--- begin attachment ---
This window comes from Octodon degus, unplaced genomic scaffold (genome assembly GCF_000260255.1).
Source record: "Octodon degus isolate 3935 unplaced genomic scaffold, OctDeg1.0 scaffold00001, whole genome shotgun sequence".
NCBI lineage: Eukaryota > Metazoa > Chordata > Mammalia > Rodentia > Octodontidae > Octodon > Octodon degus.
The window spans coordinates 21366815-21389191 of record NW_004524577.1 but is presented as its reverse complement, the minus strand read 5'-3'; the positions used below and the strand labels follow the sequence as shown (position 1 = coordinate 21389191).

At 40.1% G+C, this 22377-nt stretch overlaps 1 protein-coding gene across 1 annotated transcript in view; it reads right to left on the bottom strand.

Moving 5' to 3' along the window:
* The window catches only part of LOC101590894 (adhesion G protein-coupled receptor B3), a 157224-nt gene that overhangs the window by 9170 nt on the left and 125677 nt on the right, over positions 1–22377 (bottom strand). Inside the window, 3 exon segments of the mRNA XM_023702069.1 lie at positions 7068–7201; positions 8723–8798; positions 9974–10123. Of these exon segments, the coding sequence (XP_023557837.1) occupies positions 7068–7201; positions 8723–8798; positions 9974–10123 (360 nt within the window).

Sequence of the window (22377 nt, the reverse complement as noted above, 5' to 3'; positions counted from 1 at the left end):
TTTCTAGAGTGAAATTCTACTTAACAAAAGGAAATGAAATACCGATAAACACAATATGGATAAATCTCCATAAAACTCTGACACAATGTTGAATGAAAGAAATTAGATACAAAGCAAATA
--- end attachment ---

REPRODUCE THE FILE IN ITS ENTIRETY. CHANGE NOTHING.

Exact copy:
This window comes from Octodon degus, unplaced genomic scaffold (genome assembly GCF_000260255.1).
Source record: "Octodon degus isolate 3935 unplaced genomic scaffold, OctDeg1.0 scaffold00001, whole genome shotgun sequence".
NCBI lineage: Eukaryota > Metazoa > Chordata > Mammalia > Rodentia > Octodontidae > Octodon > Octodon degus.
The window spans coordinates 21366815-21389191 of record NW_004524577.1 but is presented as its reverse complement, the minus strand read 5'-3'; the positions used below and the strand labels follow the sequence as shown (position 1 = coordinate 21389191).

At 40.1% G+C, this 22377-nt stretch overlaps 1 protein-coding gene across 1 annotated transcript in view; it reads right to left on the bottom strand.

Moving 5' to 3' along the window:
* The window catches only part of LOC101590894 (adhesion G protein-coupled receptor B3), a 157224-nt gene that overhangs the window by 9170 nt on the left and 125677 nt on the right, over positions 1–22377 (bottom strand). Inside the window, 3 exon segments of the mRNA XM_023702069.1 lie at positions 7068–7201; positions 8723–8798; positions 9974–10123. Of these exon segments, the coding sequence (XP_023557837.1) occupies positions 7068–7201; positions 8723–8798; positions 9974–10123 (360 nt within the window).

Sequence of the window (22377 nt, the reverse complement as noted above, 5' to 3'; positions counted from 1 at the left end):
TTTCTAGAGTGAAATTCTACTTAACAAAAGGAAATGAAATACCGATAAACACAATATGGATAAATCTCCATAAAACTCTGACACAATGTTGAATGAAAGAAATTAGATACAAAGCAAATA